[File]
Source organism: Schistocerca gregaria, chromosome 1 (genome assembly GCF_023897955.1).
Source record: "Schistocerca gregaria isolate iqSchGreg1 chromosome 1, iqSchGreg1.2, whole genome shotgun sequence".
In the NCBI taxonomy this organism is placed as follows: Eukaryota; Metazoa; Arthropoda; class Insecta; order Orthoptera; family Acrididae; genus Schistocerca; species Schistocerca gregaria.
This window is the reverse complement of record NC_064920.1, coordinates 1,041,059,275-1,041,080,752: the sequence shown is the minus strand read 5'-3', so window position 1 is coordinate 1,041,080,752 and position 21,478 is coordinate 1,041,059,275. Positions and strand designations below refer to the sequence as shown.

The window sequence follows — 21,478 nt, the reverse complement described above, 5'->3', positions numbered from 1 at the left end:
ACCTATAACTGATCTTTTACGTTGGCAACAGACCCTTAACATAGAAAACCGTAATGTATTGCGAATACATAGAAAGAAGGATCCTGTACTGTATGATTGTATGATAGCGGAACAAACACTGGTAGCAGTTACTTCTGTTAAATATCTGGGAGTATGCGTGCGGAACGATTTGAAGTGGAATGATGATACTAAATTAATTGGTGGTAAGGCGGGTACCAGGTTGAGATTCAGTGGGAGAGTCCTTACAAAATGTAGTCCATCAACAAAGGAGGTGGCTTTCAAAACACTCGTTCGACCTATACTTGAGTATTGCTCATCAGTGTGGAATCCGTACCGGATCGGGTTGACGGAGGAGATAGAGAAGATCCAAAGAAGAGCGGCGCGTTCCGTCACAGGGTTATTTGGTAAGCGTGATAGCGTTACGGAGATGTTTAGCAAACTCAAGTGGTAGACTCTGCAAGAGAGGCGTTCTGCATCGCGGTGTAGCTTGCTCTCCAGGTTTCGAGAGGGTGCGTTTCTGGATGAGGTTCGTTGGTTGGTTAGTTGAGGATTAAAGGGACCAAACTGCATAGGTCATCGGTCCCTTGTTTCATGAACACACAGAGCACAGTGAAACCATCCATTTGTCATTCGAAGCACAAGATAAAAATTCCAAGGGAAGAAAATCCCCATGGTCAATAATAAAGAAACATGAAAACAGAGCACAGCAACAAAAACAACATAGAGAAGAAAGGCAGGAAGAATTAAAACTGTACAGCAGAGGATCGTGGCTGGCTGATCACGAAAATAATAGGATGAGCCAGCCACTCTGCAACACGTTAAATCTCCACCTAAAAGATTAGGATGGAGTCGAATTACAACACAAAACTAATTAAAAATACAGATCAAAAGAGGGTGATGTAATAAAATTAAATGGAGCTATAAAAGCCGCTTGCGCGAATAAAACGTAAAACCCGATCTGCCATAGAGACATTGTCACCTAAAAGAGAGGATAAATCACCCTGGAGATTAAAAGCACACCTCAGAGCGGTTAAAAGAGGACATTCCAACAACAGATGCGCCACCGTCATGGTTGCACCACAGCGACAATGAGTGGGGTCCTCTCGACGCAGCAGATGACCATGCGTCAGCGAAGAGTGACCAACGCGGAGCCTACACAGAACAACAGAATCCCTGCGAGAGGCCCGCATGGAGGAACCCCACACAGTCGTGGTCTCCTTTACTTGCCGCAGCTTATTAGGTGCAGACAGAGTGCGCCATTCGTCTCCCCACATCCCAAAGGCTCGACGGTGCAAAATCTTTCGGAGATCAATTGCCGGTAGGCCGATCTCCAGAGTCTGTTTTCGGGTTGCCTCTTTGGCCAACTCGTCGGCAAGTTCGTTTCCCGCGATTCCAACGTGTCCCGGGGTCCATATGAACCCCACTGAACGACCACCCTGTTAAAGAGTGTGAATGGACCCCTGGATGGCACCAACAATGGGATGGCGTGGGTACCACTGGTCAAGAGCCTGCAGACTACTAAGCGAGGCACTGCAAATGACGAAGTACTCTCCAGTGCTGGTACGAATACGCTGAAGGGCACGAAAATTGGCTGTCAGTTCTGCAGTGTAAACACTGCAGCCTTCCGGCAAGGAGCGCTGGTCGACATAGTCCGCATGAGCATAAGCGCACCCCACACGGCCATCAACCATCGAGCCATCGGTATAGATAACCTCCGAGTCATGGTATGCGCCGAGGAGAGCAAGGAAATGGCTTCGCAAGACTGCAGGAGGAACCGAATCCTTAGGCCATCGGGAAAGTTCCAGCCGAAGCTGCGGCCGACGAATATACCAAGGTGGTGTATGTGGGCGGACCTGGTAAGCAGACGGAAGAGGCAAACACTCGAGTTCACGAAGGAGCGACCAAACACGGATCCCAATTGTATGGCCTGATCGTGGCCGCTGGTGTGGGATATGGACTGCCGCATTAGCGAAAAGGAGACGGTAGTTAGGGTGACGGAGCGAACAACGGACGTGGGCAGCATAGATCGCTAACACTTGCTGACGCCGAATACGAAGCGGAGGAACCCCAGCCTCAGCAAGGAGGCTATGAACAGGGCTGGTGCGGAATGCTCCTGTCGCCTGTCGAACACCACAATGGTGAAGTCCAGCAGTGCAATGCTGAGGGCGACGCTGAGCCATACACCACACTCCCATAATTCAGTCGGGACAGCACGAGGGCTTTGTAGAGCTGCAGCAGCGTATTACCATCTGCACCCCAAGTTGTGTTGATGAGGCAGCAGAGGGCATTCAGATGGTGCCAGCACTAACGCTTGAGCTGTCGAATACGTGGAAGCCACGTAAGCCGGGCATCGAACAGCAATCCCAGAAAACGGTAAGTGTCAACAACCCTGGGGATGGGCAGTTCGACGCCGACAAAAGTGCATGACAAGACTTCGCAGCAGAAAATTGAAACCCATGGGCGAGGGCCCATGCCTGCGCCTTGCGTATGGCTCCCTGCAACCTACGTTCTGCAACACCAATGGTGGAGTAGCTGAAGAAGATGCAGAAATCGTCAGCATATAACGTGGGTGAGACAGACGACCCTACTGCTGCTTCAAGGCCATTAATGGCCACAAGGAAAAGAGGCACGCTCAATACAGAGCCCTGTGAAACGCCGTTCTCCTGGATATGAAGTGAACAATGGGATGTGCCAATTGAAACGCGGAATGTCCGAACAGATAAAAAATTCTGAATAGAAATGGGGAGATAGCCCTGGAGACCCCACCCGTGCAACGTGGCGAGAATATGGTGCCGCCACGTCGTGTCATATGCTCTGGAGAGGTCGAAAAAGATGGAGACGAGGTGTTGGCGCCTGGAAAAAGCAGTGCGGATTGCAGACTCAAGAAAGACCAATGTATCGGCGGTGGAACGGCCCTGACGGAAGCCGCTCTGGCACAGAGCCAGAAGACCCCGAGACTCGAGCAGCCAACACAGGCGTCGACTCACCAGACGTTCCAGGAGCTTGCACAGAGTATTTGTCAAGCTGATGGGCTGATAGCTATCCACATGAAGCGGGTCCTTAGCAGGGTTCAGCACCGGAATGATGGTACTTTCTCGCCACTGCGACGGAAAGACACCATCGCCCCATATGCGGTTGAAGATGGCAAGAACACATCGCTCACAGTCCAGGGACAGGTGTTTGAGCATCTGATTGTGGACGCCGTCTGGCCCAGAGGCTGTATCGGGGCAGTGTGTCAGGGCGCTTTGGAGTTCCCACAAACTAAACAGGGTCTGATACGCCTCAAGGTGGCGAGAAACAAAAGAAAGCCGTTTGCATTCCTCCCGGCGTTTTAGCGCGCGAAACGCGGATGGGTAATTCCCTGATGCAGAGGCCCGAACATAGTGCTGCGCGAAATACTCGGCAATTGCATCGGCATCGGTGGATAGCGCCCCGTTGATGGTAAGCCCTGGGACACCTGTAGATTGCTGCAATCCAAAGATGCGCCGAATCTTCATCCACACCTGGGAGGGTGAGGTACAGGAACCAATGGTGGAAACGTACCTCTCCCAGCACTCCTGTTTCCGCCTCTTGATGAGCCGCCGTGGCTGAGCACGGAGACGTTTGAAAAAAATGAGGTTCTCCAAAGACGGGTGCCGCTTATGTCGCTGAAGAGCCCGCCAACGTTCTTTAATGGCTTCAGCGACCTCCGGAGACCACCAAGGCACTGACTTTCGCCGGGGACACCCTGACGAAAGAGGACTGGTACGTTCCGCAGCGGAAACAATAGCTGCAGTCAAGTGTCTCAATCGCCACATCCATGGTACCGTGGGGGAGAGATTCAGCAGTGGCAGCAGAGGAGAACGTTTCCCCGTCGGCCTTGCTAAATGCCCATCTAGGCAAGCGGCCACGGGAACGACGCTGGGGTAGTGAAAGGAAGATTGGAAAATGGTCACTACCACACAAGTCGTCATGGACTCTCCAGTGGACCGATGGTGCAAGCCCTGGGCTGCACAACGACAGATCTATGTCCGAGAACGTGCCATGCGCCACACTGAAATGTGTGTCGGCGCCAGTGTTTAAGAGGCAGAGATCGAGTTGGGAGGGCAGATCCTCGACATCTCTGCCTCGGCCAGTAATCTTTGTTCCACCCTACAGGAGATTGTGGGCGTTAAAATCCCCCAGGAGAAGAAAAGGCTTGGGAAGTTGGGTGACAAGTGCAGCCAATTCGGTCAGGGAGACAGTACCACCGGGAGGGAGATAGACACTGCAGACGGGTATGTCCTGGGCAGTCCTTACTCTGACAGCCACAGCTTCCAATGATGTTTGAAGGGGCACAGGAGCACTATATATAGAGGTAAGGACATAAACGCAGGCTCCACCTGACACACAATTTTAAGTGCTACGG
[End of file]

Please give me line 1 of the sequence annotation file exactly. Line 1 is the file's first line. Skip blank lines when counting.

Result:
Source organism: Schistocerca gregaria, chromosome 1 (genome assembly GCF_023897955.1).